FRET NOT

Sport Fishing - - FISH FACTS -

Off Vir­ginia for the Septem­ber white mar­lin bite, we drifted for sword­fish while wait­ing for the sun to come up. We landed some of these fish while catch­ing tinker mack­erel for bait around the light. We were in about 200 fath­oms. Can you tell us what we caught? (We did catch a sword­fish, and the white mar­lin bite proved great.) Dr. Ken Neill III York­town, Vir­ginia

Ken, you caught a Caribbean pomfret, Brama caribbea. Pom­frets con­sti­tute a cir­cum­global group of tem­per­ate-to-trop­i­cal fishes usu­ally found in the up­per 3,000 feet of the water col­umn. The Caribbean pomfret can be found from the sur­face down to nearly 2,700 feet and, in the west­ern At­lantic, ranges from North Carolina through Brazil, in­clud­ing the Gulf of Mex­ico. Pom­frets are re­lated to jacks (fam­ily Carangi­dae). Like cer­tain jacks such as Florida pom­pano (Trachino­tus car­oli­nus), they’re ex­cel­lent ta­ble fare and com­mer­cially fished in some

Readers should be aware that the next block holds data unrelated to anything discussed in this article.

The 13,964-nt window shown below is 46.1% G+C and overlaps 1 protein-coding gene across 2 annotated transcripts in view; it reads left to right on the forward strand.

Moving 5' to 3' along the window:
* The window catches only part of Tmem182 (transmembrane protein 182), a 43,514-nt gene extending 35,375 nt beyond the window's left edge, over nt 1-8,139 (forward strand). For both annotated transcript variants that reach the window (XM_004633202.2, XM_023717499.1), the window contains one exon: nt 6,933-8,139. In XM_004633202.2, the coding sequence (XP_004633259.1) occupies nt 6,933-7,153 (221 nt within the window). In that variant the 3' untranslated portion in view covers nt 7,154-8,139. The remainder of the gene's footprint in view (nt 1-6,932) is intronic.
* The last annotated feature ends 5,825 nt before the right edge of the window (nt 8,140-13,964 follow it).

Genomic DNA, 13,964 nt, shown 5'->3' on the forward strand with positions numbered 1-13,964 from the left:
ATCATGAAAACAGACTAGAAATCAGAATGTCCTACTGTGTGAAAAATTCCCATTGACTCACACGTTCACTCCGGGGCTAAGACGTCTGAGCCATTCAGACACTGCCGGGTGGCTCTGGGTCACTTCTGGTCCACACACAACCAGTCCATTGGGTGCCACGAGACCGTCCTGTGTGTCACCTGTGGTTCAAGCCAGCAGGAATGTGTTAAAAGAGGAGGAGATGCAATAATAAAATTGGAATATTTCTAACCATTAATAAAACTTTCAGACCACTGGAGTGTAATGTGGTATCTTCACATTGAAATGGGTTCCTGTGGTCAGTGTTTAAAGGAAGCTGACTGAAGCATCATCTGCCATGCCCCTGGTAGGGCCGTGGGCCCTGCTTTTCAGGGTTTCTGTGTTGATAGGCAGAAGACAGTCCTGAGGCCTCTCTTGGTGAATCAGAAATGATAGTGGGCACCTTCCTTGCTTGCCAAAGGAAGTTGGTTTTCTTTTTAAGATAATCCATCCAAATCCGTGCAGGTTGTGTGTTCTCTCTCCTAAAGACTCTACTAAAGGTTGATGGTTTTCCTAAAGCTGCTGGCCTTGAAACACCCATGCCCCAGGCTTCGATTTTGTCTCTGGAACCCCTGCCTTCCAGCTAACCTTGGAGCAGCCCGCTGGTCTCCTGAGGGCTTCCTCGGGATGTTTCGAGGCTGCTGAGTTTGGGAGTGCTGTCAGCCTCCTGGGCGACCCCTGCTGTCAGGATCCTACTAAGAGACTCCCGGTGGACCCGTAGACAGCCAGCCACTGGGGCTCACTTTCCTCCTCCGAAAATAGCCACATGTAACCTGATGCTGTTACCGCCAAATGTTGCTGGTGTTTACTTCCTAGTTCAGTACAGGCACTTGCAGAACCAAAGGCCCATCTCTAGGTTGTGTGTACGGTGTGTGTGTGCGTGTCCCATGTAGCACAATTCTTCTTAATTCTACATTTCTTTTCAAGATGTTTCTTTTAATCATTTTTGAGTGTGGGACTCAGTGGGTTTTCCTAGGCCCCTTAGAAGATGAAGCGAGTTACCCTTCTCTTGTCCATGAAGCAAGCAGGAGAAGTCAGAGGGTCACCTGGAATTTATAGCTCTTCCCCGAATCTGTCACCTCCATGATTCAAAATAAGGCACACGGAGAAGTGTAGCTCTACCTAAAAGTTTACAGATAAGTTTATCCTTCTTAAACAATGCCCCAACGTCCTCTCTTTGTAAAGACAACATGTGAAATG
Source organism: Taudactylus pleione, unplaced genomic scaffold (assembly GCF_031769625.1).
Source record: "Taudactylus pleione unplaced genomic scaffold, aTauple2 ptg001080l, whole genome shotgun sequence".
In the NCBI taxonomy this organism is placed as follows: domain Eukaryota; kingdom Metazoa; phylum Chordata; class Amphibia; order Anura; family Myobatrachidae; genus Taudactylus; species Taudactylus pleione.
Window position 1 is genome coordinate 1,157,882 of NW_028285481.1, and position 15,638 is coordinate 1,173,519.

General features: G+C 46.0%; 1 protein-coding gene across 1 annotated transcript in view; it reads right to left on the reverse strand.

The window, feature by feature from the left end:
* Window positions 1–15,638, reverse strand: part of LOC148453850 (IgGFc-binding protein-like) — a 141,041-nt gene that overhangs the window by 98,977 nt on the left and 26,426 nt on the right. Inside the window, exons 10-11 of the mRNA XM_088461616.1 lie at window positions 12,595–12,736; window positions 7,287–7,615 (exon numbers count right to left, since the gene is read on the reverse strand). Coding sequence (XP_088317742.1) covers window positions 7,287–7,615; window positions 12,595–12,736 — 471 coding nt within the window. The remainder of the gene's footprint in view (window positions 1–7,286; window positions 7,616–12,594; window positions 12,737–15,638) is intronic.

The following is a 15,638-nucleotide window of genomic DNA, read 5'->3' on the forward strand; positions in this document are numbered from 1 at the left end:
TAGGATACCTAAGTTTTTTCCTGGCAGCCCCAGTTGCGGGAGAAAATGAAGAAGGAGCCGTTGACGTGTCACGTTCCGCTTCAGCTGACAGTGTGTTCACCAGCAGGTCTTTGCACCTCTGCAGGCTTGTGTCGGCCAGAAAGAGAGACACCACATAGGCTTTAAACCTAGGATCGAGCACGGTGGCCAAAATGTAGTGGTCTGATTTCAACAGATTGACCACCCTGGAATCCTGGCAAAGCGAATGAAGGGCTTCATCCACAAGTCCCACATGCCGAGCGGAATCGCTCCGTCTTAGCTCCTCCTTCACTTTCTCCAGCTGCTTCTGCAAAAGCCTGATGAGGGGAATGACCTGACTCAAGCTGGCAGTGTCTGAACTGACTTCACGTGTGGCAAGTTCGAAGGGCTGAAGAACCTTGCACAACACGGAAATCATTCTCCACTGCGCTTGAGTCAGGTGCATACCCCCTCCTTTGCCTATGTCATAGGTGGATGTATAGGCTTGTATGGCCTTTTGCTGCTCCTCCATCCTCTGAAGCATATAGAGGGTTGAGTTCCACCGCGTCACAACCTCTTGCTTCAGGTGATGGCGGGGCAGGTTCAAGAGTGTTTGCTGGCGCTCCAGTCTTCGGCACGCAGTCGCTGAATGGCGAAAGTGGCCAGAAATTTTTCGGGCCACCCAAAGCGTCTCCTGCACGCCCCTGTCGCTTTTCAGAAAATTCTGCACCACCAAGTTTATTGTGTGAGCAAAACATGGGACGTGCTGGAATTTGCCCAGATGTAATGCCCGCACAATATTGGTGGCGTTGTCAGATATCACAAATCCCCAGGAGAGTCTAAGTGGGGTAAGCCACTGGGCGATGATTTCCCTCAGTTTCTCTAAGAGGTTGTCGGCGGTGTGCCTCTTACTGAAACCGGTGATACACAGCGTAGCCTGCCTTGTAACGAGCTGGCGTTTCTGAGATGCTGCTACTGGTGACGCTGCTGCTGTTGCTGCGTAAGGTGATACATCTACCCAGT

ar­eas such as the eastern At­lantic. Pom­frets vary in max­i­mum size, de­pend­ing on the species; the largest grows to ap­prox­i­mately 3 feet, but the Caribbean pomfret reaches a max­i­mum length of just slightly over 10 inches. Nine species of pom­frets be­long­ing to six gen­era oc­cur in the west­ern Cen­tral At­lantic, with three of these be­long­ing to the genus Brama. The Caribbean pomfret is very sim­i­lar to the At­lantic pomfret, B. brama, but the up­per lobe of its cau­dal fin is larger than the lower lobe. —Ray Wald­ner

Caribbean pomfret

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